• 78. Android Exploitation Space ASHMEM The ASHMEM custom shared memory allocator written by Google has a nasty bug that allows your device to be easily rooted. Maybe they should have stuck with POSIX SHM, but the bad guys aren't complaining. Gingerbreak A commonly-abused vulnerability in the wild by Android malware, Gingerbreak affects the Android volume manager (vold) via, you guessed it, the same Netlink issue as Exploid. Badness ensues. Levitator Malicious apps will undoubtedly be “levitating” their privileges using this vulnerability that affects the PowerVR kernel module used for 3D graphics on all S-series devices and allows unfettered access to kernel memory. Mempodroid Inherited from the upstream Linux kernel, a vulnerability in the /proc/pid/mem interface allows for writing arbitrary memory in the address space of a setuid process. It's about as complicated as it sounds, but attackers are smart like that. Wunderbar Another crossover from the Linux kernel, this NULL pointer dereference was one of the first privilege escalation vulnerabilities exploited on the Android platform, thanks to faulty mmap_min_addr protection on ARM. ZergRush No, it has nothing to do with StarCraft, sorry. The ZergRush vulnerability in Android's libsysutils allows an attacker to overwhelm the system with command arguments, not zerglings, and take full control of your device. 78 Exploid Nearly identical to a vulnerability fixed in the Linux udev daemon in 2009, Exploid impacts Android's init daemon by forgetting to check whether Netlink messages are coming from the trusted kernel ... or a malicious app. Zimperlich Always check return values. Android's Zygote process, from which all new apps are spawned, forgets this important rule and fails to check the return value of setuid(2), leading to plentiful root shells! Source: http://www.xray.io/#vulnerabilities
  • 79. Android Exploitation Space • Android Master Key – one of the most recent and exploit • It lets you get at system-android-app-level permissions, not full-out root, but that's enough to do some serious harm (read text messages without permissions, etc.) Might be in a different class than the fullout root exploits, though. “The Android platform is a complicated system that consists of not only the Linux kernel, but also the entire Android framework with more than 90 open-source libraries includingWebKit, SQLite, and OpenSSL. The complexity naturally introduces software vulnerabilities that can be potentially exploited for privilege escalation.” “among 1260 samples in our dataset, 463 of them (36.7%) embed at least one root exploit” 79 Source: “A Survey of Android Malware”, Xuxian Jiang, Yajin Zhou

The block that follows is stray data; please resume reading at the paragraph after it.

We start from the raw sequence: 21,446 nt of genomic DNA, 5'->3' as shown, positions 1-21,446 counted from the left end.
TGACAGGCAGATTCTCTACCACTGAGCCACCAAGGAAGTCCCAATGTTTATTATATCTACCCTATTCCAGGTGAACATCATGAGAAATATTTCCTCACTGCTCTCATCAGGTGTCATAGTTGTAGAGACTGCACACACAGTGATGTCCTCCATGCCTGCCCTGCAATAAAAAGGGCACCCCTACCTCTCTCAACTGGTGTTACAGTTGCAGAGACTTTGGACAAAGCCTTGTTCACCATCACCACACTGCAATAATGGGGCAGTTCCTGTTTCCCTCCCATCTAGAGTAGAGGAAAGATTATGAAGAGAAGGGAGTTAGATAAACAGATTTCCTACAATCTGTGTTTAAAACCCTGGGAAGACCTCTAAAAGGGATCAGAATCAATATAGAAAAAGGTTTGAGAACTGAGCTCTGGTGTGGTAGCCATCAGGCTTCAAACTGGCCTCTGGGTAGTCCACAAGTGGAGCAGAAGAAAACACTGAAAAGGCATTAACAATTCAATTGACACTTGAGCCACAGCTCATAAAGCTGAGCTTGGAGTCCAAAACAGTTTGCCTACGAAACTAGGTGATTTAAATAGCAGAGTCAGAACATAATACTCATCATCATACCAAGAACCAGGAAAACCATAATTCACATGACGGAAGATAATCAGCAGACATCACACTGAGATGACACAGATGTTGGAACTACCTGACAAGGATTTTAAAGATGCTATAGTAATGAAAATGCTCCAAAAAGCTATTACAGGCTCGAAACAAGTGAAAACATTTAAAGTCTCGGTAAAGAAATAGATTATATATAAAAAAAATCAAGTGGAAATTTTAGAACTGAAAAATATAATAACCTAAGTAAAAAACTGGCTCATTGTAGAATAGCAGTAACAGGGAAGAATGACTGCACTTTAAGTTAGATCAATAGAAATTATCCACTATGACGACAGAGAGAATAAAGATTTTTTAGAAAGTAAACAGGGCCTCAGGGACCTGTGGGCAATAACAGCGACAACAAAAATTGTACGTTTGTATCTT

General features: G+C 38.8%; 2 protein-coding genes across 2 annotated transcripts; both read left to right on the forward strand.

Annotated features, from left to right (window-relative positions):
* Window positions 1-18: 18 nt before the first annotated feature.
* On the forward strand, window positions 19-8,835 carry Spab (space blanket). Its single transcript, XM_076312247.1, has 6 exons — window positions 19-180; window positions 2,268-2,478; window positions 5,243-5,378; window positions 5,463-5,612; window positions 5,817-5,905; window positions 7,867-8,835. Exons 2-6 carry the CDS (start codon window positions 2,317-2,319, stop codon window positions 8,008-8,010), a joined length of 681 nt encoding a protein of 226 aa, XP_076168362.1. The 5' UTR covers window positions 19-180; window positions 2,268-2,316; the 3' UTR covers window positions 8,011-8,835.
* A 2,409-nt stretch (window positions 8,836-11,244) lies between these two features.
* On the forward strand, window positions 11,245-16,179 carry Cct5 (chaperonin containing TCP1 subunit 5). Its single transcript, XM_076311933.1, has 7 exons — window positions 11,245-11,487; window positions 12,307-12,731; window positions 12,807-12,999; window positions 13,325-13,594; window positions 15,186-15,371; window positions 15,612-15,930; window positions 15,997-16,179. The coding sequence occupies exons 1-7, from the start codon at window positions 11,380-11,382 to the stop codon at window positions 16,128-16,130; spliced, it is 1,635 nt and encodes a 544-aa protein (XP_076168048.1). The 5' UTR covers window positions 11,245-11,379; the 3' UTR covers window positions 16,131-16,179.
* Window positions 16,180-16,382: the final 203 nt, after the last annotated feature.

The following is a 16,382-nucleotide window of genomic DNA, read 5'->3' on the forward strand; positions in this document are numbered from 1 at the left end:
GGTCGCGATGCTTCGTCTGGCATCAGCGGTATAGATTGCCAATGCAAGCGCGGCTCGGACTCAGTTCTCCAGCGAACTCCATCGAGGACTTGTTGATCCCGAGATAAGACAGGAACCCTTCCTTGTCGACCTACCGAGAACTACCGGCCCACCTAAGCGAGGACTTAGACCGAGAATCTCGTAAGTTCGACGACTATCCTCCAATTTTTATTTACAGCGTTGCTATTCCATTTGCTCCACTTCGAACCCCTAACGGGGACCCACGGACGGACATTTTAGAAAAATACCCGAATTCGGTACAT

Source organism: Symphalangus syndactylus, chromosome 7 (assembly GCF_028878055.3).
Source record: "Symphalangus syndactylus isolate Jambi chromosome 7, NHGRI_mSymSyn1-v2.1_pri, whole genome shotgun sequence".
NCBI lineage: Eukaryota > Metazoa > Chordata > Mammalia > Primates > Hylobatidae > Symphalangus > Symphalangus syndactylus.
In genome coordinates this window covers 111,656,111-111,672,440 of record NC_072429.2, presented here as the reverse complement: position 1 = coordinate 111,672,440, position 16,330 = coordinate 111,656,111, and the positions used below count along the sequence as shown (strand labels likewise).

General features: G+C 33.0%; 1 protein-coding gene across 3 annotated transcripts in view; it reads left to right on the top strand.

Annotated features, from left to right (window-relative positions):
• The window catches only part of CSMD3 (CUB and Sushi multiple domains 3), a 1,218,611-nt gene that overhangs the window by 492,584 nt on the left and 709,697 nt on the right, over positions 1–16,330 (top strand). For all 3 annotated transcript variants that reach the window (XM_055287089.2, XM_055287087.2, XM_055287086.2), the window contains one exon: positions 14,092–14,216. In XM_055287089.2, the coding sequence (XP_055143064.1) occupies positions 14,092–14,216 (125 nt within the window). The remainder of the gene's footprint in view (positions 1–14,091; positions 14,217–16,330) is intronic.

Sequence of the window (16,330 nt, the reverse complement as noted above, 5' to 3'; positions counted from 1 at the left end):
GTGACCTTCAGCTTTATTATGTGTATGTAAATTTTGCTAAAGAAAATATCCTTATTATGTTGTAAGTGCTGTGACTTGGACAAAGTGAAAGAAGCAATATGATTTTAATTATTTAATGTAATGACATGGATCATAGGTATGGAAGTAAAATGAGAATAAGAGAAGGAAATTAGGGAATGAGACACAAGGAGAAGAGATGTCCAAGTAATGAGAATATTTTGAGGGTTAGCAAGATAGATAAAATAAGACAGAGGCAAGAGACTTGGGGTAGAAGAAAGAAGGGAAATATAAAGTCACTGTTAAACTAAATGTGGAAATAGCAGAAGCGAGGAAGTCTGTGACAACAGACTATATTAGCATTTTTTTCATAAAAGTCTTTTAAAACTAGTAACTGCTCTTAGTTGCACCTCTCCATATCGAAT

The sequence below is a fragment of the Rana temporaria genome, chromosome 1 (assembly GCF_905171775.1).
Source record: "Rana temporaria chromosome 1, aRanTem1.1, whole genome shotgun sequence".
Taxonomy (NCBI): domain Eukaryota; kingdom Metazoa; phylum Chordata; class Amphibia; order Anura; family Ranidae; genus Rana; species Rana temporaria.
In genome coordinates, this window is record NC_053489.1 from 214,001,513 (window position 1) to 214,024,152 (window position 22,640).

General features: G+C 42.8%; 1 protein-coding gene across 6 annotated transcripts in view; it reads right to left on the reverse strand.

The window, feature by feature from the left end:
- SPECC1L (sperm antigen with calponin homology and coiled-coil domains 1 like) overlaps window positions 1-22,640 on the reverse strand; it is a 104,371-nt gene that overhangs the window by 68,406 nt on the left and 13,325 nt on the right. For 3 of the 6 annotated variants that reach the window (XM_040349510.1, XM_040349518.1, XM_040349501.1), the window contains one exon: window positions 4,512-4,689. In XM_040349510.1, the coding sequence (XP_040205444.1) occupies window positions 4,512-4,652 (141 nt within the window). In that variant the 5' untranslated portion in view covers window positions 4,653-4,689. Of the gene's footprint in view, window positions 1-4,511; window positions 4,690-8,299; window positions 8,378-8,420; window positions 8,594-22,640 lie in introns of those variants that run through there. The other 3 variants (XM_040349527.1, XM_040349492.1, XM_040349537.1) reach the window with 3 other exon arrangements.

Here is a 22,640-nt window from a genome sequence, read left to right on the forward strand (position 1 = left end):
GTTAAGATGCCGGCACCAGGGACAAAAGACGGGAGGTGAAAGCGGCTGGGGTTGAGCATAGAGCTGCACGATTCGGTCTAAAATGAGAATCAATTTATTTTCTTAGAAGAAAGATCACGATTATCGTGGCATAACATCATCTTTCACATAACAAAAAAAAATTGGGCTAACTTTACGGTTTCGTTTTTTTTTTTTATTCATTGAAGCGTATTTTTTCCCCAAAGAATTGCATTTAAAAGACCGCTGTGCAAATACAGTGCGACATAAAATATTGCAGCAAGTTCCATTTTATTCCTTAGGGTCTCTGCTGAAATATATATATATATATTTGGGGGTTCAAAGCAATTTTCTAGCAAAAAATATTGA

• 80. Considerations • Store • • Gateway/Desktop AV • • Setup entire end-to-end test Behavior Analysis Engine • 80 Set time of Application release to some date in the future (to make sureit’s not downloaded None =]
  • 81. Agenda • Approach to Accomplishing our Goal • Introduction to Android – Q&A • Getting to know Defensive Technologies – Q&A • Building Custom Android Malware – Q&A • • • 81 Philosophical Rant on “What is Malware?” Techniques/Methodologies Conclusion
  • 82. Conclusion • Malware is a matter of perspective • Trivial to get “malware” onto a system • Custom malware • • 82 almost guaranteed to get through because majority detection techniques are focused on known-bad (signatures/clustering)
  • 83. Conclusion • • Focus for detect engines should be apps that break the security model (e.g. exploitation  root) • Apps that conform to security model but deceive users can have dangerous permissions highlighted for users • App reviewers should thoroughly verify what an app does and what it’s supposed to do before being downloaded to a user, auto-deny on key permissions, and ask for more details • App review process should involve running apps and reviewing code coverage • App review process should involve using any and all dynamic information to help catch “known malicious artifacts” to consolidate ‘deep-review bucket” • 83 Hashes work (on known samples) App review process should have way to determine if good app has been “trojanized” use certificates for known good and known bad
  • 84. Questions? Stephan Chenette, Twitter: @StephanChenette Slide Share: http://www.slideshare.net/schenette Thanks to JEB Analysis Tool, Jurriaan Bremer, Robert Erbes, Esteban Fayo and the IOActive Team! 84